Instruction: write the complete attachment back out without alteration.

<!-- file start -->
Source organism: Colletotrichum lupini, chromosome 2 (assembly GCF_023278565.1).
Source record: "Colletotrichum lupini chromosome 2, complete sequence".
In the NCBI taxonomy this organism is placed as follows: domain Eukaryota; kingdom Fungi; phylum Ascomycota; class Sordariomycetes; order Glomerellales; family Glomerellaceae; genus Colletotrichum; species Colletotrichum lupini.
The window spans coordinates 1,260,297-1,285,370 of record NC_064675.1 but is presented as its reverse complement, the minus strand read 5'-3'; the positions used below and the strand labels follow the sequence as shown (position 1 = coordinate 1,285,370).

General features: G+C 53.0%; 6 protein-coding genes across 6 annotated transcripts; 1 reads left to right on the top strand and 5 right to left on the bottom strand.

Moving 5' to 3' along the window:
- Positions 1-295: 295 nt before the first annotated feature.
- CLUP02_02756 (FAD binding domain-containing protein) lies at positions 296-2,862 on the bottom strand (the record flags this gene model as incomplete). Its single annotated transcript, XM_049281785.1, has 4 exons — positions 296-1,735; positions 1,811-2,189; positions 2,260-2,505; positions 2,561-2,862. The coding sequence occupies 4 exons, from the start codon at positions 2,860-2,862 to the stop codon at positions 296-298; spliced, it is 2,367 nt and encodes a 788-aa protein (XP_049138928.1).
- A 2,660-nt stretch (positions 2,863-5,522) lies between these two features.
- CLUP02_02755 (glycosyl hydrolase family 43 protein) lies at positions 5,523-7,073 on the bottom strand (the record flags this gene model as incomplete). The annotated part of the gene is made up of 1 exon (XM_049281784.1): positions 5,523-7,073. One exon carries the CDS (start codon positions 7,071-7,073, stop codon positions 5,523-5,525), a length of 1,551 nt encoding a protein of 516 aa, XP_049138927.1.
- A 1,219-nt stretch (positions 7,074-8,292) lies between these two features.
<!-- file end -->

Source organism: Colletotrichum lupini, chromosome 2 (assembly GCF_023278565.1).
Source record: "Colletotrichum lupini chromosome 2, complete sequence".
In the NCBI taxonomy this organism is placed as follows: domain Eukaryota; kingdom Fungi; phylum Ascomycota; class Sordariomycetes; order Glomerellales; family Glomerellaceae; genus Colletotrichum; species Colletotrichum lupini.
The window spans coordinates 1,260,297-1,285,370 of record NC_064675.1 but is presented as its reverse complement, the minus strand read 5'-3'; the positions used below and the strand labels follow the sequence as shown (position 1 = coordinate 1,285,370).

General features: G+C 53.0%; 6 protein-coding genes across 6 annotated transcripts; 1 reads left to right on the top strand and 5 right to left on the bottom strand.

Moving 5' to 3' along the window:
- Positions 1-295: 295 nt before the first annotated feature.
- CLUP02_02756 (FAD binding domain-containing protein) lies at positions 296-2,862 on the bottom strand (the record flags this gene model as incomplete). Its single annotated transcript, XM_049281785.1, has 4 exons — positions 296-1,735; positions 1,811-2,189; positions 2,260-2,505; positions 2,561-2,862. The coding sequence occupies 4 exons, from the start codon at positions 2,860-2,862 to the stop codon at positions 296-298; spliced, it is 2,367 nt and encodes a 788-aa protein (XP_049138928.1).
- A 2,660-nt stretch (positions 2,863-5,522) lies between these two features.
- CLUP02_02755 (glycosyl hydrolase family 43 protein) lies at positions 5,523-7,073 on the bottom strand (the record flags this gene model as incomplete). The annotated part of the gene is made up of 1 exon (XM_049281784.1): positions 5,523-7,073. One exon carries the CDS (start codon positions 7,071-7,073, stop codon positions 5,523-5,525), a length of 1,551 nt encoding a protein of 516 aa, XP_049138927.1.
- A 1,219-nt stretch (positions 7,074-8,292) lies between these two features.